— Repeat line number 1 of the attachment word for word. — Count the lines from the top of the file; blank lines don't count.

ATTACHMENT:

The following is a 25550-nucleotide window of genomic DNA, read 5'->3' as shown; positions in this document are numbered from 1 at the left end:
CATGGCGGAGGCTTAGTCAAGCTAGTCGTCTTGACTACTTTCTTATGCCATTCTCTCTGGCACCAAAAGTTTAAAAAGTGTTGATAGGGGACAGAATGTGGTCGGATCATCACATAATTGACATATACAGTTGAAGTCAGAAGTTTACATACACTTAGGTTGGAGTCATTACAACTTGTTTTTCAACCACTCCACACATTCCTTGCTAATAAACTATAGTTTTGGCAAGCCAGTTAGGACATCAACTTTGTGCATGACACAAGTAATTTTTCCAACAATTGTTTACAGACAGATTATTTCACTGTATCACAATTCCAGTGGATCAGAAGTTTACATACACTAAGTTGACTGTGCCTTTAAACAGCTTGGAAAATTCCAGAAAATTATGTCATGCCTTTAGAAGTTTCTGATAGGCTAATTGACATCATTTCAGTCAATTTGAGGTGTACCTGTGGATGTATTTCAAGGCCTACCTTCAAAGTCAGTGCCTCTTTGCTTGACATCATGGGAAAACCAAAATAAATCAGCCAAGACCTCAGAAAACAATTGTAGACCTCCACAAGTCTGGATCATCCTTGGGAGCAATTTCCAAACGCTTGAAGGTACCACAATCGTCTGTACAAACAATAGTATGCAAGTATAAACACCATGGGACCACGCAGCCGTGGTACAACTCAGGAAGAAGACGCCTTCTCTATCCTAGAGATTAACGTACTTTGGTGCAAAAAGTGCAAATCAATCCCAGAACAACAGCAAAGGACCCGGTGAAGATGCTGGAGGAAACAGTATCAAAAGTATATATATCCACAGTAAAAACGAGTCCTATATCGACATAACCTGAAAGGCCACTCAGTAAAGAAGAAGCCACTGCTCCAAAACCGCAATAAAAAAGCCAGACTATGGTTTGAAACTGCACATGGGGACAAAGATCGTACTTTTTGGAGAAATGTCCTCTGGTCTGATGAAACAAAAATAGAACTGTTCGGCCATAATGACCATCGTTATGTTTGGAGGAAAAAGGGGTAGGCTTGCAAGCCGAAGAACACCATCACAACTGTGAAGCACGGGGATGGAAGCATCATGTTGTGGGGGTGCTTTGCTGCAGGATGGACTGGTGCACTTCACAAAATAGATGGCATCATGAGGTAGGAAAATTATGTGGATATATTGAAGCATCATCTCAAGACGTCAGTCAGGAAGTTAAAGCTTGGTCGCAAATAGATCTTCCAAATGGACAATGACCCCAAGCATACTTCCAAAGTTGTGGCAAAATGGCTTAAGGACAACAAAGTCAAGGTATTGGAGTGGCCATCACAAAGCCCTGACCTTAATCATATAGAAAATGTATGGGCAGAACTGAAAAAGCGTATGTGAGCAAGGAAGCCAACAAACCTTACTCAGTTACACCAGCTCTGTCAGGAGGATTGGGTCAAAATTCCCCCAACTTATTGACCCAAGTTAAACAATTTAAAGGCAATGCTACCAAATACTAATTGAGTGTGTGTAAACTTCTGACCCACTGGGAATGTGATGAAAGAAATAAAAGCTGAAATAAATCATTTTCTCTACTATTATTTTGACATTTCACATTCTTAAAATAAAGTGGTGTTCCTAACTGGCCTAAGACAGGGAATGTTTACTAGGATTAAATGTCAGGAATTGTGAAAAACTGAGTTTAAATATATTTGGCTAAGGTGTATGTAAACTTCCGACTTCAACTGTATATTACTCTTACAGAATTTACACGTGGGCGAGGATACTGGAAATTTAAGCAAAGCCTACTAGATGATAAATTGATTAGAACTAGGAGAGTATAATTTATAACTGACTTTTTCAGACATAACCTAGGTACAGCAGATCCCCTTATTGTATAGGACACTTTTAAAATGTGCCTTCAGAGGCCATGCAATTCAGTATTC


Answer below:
The following is a 25550-nucleotide window of genomic DNA, read 5'->3' as shown; positions in this document are numbered from 1 at the left end: